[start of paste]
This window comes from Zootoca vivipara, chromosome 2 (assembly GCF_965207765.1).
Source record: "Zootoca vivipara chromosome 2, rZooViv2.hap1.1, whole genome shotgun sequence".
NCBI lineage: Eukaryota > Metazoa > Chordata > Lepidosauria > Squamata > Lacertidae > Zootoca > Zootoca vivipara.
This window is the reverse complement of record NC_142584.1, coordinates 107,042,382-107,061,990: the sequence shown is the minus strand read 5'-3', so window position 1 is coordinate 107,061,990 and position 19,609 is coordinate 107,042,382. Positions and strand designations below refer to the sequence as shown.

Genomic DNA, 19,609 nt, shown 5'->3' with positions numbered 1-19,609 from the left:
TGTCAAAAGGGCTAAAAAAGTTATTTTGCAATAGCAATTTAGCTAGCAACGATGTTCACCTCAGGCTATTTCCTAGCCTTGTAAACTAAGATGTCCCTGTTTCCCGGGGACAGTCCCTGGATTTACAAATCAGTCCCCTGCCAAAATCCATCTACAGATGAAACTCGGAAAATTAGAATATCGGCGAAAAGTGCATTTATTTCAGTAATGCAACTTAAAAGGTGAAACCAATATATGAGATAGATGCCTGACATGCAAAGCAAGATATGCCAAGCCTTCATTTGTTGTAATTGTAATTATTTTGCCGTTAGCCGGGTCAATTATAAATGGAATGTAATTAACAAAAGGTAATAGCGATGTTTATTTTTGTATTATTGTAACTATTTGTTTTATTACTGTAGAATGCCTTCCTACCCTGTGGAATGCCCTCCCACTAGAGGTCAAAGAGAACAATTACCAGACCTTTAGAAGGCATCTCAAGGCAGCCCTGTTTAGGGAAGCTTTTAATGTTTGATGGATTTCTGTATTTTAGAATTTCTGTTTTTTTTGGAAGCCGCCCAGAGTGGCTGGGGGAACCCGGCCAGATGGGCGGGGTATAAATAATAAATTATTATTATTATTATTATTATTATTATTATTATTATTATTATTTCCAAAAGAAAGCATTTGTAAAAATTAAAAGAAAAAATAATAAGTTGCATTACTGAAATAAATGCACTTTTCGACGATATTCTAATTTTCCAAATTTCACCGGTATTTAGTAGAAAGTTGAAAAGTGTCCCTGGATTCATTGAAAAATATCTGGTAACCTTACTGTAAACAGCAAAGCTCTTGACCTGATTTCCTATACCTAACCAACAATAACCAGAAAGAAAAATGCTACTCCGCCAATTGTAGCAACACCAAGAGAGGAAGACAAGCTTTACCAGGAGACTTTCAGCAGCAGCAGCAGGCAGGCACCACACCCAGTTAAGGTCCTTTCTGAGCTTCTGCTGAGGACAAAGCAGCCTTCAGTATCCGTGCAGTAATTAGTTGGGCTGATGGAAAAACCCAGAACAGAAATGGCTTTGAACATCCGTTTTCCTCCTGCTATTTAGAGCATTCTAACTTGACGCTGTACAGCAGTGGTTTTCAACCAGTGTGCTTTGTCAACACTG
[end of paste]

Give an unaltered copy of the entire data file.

This window comes from Zootoca vivipara, chromosome 2 (assembly GCF_965207765.1).
Source record: "Zootoca vivipara chromosome 2, rZooViv2.hap1.1, whole genome shotgun sequence".
NCBI lineage: Eukaryota > Metazoa > Chordata > Lepidosauria > Squamata > Lacertidae > Zootoca > Zootoca vivipara.
This window is the reverse complement of record NC_142584.1, coordinates 107,042,382-107,061,990: the sequence shown is the minus strand read 5'-3', so window position 1 is coordinate 107,061,990 and position 19,609 is coordinate 107,042,382. Positions and strand designations below refer to the sequence as shown.

Genomic DNA, 19,609 nt, shown 5'->3' with positions numbered 1-19,609 from the left:
TGTCAAAAGGGCTAAAAAAGTTATTTTGCAATAGCAATTTAGCTAGCAACGATGTTCACCTCAGGCTATTTCCTAGCCTTGTAAACTAAGATGTCCCTGTTTCCCGGGGACAGTCCCTGGATTTACAAATCAGTCCCCTGCCAAAATCCATCTACAGATGAAACTCGGAAAATTAGAATATCGGCGAAAAGTGCATTTATTTCAGTAATGCAACTTAAAAGGTGAAACCAATATATGAGATAGATGCCTGACATGCAAAGCAAGATATGCCAAGCCTTCATTTGTTGTAATTGTAATTATTTTGCCGTTAGCCGGGTCAATTATAAATGGAATGTAATTAACAAAAGGTAATAGCGATGTTTATTTTTGTATTATTGTAACTATTTGTTTTATTACTGTAGAATGCCTTCCTACCCTGTGGAATGCCCTCCCACTAGAGGTCAAAGAGAACAATTACCAGACCTTTAGAAGGCATCTCAAGGCAGCCCTGTTTAGGGAAGCTTTTAATGTTTGATGGATTTCTGTATTTTAGAATTTCTGTTTTTTTTGGAAGCCGCCCAGAGTGGCTGGGGGAACCCGGCCAGATGGGCGGGGTATAAATAATAAATTATTATTATTATTATTATTATTATTATTATTATTATTATTATTTCCAAAAGAAAGCATTTGTAAAAATTAAAAGAAAAAATAATAAGTTGCATTACTGAAATAAATGCACTTTTCGACGATATTCTAATTTTCCAAATTTCACCGGTATTTAGTAGAAAGTTGAAAAGTGTCCCTGGATTCATTGAAAAATATCTGGTAACCTTACTGTAAACAGCAAAGCTCTTGACCTGATTTCCTATACCTAACCAACAATAACCAGAAAGAAAAATGCTACTCCGCCAATTGTAGCAACACCAAGAGAGGAAGACAAGCTTTACCAGGAGACTTTCAGCAGCAGCAGCAGGCAGGCACCACACCCAGTTAAGGTCCTTTCTGAGCTTCTGCTGAGGACAAAGCAGCCTTCAGTATCCGTGCAGTAATTAGTTGGGCTGATGGAAAAACCCAGAACAGAAATGGCTTTGAACATCCGTTTTCCTCCTGCTATTTAGAGCATTCTAACTTGACGCTGTACAGCAGTGGTTTTCAACCAGTGTGCTTTGTCAACACTG